Mike’s mom and dad, sister, and her boyfriend were waiting at the window!  So were his aunt, uncle, grandmother, and the disapproving family dog!

After introductions, Mike walked me to his bedroom where I’d be staying while he was sleeping on the couch.  The door closed behind me, and what I saw on the wall was a vision to haunt me, and to one day tell our future grandchildren about.  It was a gun rack, made with actual deer parts, holding a gun.

“Maybe this online dating thing is a bad idea!”

GUN RACK

Gun rack given to me by my Grandfather

It’s only a pellet gun.  Happy Thanksgiving, Canada!

REVIEW: Aerosmith – The Other Side (1990 EP)

Welcome to the Week of EPs! No sooner do I finish the Record Stores Tales before I’m off on yet another series!  Each day this week, I’ll be checking out a variety of EP releases, both famed and obscure. Let’s start with a major band: Aerosmith.

THE OTHER SIDE_0001AEROSMITH – The Other Side (1990 Geffen EP)

The first time I bought this, it was on cassette in a mall in Calgary, Alberta in August of 1990.  I also bought Judas Priest’s Hero Hero at the same store, also on cassette.  A completist even then, there was no way I was leaving without The Other Side.  Of all my finds on that trip, this one I had never seen before.  I later replaced it on CD while working at the Record Store.

The Pump CD is a great album, probably my favourite.  The two songs from Pump that are on this single are “My Girl” and “The Other Side”, neither of which are really as great as the rest of Pump.  That’s in my opinion; “The Other Side” was a popular hit.  Notably, “The Other Side” lacks its intro, “Dulcimer Stomp” which may make it interesting for some.

The CD also has two useless remixes of “The Other Side”.  The “Matt Dike ‘Honky Tonk’ Version” is just as offensive as the “Club Mix”.  Maybe the Matt Dike version is slightly less offensive, but the added backing vocals and dance vibe is just crap.  Neither mix adds anything of value to the song, but they are dragged out to 5:09 (Matt Dike mix) and an agonizing 7:04 (Club mix).

The main track that I bought the disc for was “Theme from ‘Wayne’s World'”.  I actually had no idea what Wayne’s World was, although my cousin Geoff apparently did.  Back then, I wondered what the hell this was.  There were no liner notes to help either.  This track is a mere 1:29, and it’s a straight up recording of the Saturday Night Live performance by Aerosmith of that song.  I didn’t give a shit, I love it now.  Perfect filler for the end of a mix CD!

Since this CD consists of two album tracks, two pointless remixes and a 1:29 song, you must be sure not to pay too much for it.  As a kid I rarely played it, and the same can be said of the adult version of me.

2/5 stars

THE OTHER SIDE_0002

Part 236: Thanksgiving 2005, featuring special guest Mrs. LeBrain!

RECORD STORE TALES Part 236:  Thanksgiving 2005

Miserable at the record store, and mere weeks away from giving my notice, I still somehow managed to swing Thanksgiving weekend off.  The family tradition back then was Thanksgiving at the cottage with my aunt and uncle, grandma and sister.  Complicating things for me this Thanksgiving was that I had started dating Jen, the future Mrs. LeBrain.  She was alone that weekend, because her parents were spending Thanksgiving in Ottawa.  I felt that she was somebody special, and I wanted to somehow have Thanksgiving with her, but also my family.  The only catch was that we’d been together less than a month, and she’d never met anybody from my family before.  Ever.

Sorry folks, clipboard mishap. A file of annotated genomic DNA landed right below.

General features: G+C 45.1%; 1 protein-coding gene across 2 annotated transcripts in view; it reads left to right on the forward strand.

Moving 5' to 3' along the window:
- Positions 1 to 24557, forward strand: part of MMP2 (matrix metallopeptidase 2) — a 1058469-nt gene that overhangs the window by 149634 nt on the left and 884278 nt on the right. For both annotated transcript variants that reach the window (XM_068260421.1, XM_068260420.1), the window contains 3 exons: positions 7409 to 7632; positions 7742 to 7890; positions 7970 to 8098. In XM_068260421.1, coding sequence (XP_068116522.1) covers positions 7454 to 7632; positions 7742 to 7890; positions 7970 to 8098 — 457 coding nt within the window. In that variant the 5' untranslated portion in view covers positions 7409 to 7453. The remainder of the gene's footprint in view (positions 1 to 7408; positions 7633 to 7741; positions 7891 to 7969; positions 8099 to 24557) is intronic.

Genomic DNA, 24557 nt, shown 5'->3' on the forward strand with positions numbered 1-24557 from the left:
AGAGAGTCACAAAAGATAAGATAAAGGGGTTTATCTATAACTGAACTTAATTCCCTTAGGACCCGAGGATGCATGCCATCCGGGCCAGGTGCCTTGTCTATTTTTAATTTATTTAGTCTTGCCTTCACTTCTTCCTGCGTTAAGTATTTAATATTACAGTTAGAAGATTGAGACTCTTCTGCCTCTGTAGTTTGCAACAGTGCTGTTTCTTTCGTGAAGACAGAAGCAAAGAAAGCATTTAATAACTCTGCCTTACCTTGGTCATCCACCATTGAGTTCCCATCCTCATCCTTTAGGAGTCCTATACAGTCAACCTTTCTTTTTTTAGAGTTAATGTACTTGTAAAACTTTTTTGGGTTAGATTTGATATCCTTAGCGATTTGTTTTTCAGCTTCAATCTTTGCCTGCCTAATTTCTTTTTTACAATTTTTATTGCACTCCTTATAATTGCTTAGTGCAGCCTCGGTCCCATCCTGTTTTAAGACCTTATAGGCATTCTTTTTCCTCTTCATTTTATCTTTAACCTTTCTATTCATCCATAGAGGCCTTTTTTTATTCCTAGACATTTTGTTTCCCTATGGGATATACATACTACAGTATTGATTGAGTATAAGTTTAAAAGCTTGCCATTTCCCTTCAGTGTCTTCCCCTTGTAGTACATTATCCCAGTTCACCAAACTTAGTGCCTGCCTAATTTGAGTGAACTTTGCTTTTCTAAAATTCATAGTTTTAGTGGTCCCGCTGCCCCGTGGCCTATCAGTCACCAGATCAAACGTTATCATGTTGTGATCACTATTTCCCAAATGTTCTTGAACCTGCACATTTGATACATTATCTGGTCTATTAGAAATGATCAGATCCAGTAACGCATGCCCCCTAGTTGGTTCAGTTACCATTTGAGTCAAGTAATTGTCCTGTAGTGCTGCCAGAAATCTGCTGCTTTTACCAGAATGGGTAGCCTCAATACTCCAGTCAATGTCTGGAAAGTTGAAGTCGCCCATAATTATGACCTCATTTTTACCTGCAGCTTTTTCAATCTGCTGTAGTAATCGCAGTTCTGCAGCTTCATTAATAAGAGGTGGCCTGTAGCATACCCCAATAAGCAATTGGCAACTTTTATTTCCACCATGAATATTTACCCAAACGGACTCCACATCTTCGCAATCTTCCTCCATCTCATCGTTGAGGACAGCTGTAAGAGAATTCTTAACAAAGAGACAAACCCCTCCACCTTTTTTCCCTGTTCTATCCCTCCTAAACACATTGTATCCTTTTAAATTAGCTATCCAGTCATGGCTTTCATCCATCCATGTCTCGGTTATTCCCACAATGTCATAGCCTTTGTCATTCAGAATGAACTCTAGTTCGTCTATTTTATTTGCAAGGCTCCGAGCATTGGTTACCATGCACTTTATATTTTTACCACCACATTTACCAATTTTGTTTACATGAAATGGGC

As this story is a bit of an indictment against myself, I’ll let her take it from here.

LeBrain told me that his parents and his sister would be staying in this peaceful cabin by the lake.  He didn’t tell me about anyone else.  It had been a long time since I met a suitor’s parents.  A sister too?  Well that was uncharted territory to say the least.

As we approached the cottage through the woods, my anxiety started to increase.  The car stopped and my heart began beating in my throat as I looked into the cottage’s big front window.

Mike’s mom and dad, sister, and her boyfriend were waiting at the window!  So were his aunt, uncle, grandmother, and the disapproving family dog!

After introductions, Mike walked me to his bedroom where I’d be staying while he was sleeping on the couch.  The door closed behind me, and what I saw on the wall was a vision to haunt me, and to one day tell our future grandchildren about.  It was a gun rack, made with actual deer parts, holding a gun.

“Maybe this online dating thing is a bad idea!”

GUN RACK

Gun rack given to me by my Grandfather

It’s only a pellet gun.  Happy Thanksgiving, Canada!

Part 215: Mono

RECORD STORE TALES Part 215:  Mono

Today, I was listening to some old-school Dio, and I had a thought.  A sudden thought that I wanted to explore:

“My taste in music was 100% solidified by that month in 1986 that I had mono!”

Yeah!  I think it’s true!  I was sick at home for a month (at least) too tired to do anything except record videos on the Pepsi Power Hour!  I was inundated with a steady intake of incredible songs, in many cases for the first time.  And because I still have the old VHS tapes, I know exactly what’s on them.  This brief but intense period of my life was rocked by this soundtrack, over and over again:

power hourOzzy Osbourne – “The Ultimate Sin”

Hear N’ Aid – “Stars”

Dio – “Rock and Roll Children”

Black Sabbath – “Die Young”

Lee Aaron – “Shake It Up”

ZZ Top – “Rough Boy”

Kim Mitchell – “Lager and Ale”

Thor (Jon Mikl Thor) – “Keep the Dogs Away”

Triumph – “Never Surrender”

Loudness – “Let It Go”

Spinal Tap – “Hell Hole”, the theme song that my sister and I dedicated to our old Catholic grade school!

These songs were first impressed upon me during that period, the visuals always cool and intriguing to me.  Especially Lee Aaron.  Ahem.  Anyway.  I watched these videos over and over again.   I recorded the audio (in mono) (…hah, I made a pun!) to a cassette so I could listen to them on my Walkman.  This came in handy at the cottage.  We didn’t have a VCR or cable there, so the only way to bring my songs was to tape them from the TV.

That one intense period of being stuck at home with nothing but heavy metal heroes might have made me the LeBrain I am today.  I’m glad something good came out of it!  I couldn’t even go swimming that entire summer!